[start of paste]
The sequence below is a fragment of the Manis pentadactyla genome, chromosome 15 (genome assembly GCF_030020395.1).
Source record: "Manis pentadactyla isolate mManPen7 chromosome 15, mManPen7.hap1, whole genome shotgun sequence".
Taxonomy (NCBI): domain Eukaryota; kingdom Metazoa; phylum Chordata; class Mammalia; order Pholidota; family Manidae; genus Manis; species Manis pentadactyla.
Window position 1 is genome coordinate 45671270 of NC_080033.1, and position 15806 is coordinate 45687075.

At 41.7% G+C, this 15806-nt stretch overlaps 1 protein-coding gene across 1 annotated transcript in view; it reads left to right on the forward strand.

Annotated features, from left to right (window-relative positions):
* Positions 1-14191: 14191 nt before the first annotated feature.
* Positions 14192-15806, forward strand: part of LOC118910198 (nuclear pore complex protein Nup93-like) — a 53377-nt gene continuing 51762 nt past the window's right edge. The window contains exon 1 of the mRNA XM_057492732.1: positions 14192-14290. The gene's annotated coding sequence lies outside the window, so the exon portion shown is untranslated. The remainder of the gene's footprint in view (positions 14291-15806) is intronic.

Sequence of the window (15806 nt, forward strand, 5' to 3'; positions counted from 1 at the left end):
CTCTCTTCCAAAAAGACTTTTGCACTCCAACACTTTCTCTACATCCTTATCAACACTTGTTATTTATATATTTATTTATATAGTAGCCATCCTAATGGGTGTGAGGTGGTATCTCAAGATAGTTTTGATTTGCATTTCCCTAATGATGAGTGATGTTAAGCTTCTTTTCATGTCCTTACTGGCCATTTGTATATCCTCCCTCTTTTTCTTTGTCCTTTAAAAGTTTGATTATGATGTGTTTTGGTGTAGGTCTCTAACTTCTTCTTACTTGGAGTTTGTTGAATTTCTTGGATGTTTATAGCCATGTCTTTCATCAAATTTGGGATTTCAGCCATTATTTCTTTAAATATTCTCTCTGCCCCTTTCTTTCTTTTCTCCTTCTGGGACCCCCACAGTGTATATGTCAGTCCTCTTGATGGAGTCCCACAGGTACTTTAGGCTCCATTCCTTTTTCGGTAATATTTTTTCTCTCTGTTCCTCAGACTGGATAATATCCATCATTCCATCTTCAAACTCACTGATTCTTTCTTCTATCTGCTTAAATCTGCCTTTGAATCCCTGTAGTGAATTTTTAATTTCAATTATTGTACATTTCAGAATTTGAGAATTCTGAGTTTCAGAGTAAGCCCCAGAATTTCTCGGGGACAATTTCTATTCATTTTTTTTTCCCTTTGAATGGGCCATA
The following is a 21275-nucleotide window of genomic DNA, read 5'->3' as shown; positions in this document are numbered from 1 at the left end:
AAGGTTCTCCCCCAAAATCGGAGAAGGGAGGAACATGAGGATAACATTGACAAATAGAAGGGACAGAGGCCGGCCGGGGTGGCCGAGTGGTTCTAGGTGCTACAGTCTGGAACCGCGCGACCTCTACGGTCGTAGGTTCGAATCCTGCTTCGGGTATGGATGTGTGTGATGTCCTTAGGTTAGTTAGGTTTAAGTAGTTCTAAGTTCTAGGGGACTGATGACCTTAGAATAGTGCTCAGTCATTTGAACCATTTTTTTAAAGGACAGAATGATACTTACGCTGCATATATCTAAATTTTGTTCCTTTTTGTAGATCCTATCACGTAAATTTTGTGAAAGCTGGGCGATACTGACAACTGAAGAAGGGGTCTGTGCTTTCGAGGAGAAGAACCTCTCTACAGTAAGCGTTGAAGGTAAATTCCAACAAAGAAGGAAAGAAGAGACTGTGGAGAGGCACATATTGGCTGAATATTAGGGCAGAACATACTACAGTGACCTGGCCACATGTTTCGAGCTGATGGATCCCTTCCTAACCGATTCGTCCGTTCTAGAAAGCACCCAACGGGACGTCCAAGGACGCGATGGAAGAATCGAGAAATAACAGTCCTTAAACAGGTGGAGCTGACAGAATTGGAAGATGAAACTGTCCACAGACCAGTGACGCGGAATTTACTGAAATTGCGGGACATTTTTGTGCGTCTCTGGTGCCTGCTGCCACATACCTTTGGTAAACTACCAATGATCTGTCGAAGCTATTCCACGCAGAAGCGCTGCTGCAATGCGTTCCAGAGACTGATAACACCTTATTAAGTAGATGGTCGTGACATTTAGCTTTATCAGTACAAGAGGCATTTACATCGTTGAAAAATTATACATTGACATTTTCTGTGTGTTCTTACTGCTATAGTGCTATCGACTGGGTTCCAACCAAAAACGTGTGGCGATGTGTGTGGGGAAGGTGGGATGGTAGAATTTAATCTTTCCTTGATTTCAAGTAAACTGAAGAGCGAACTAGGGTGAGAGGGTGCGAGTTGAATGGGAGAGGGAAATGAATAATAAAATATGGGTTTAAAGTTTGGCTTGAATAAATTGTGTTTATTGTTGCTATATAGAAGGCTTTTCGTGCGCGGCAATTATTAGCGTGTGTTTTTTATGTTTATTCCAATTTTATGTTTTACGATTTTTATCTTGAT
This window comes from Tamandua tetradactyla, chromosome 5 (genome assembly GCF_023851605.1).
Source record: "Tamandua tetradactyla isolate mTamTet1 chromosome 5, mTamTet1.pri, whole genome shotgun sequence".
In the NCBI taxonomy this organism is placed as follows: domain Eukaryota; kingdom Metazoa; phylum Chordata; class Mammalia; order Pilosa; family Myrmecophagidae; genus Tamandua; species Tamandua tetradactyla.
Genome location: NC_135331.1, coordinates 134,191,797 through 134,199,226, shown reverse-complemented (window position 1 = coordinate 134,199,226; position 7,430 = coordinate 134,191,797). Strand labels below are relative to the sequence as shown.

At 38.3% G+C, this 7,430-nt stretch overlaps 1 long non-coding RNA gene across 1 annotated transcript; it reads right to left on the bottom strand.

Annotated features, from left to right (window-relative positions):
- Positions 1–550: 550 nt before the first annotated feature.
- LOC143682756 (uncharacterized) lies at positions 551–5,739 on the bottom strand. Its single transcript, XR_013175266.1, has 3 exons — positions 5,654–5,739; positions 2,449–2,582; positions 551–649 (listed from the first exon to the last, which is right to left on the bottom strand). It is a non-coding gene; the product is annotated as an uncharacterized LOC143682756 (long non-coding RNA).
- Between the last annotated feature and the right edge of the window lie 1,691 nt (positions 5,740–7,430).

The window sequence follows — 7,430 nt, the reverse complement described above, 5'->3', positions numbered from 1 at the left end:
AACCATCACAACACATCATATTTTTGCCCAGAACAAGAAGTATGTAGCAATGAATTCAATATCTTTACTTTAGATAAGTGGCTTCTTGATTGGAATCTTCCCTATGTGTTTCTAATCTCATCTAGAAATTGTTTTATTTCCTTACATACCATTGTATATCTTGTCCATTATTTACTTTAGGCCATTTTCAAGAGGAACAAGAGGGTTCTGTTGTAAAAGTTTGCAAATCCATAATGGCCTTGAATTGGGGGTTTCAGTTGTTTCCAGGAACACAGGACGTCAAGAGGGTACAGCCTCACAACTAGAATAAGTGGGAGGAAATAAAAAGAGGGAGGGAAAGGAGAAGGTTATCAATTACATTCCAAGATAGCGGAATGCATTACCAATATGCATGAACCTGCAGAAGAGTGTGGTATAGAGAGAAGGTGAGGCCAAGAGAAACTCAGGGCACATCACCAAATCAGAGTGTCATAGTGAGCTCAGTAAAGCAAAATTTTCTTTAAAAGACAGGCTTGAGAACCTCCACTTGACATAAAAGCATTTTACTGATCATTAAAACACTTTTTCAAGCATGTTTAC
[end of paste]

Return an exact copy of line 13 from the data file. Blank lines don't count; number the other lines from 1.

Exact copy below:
This window comes from Tamandua tetradactyla, chromosome 5 (genome assembly GCF_023851605.1).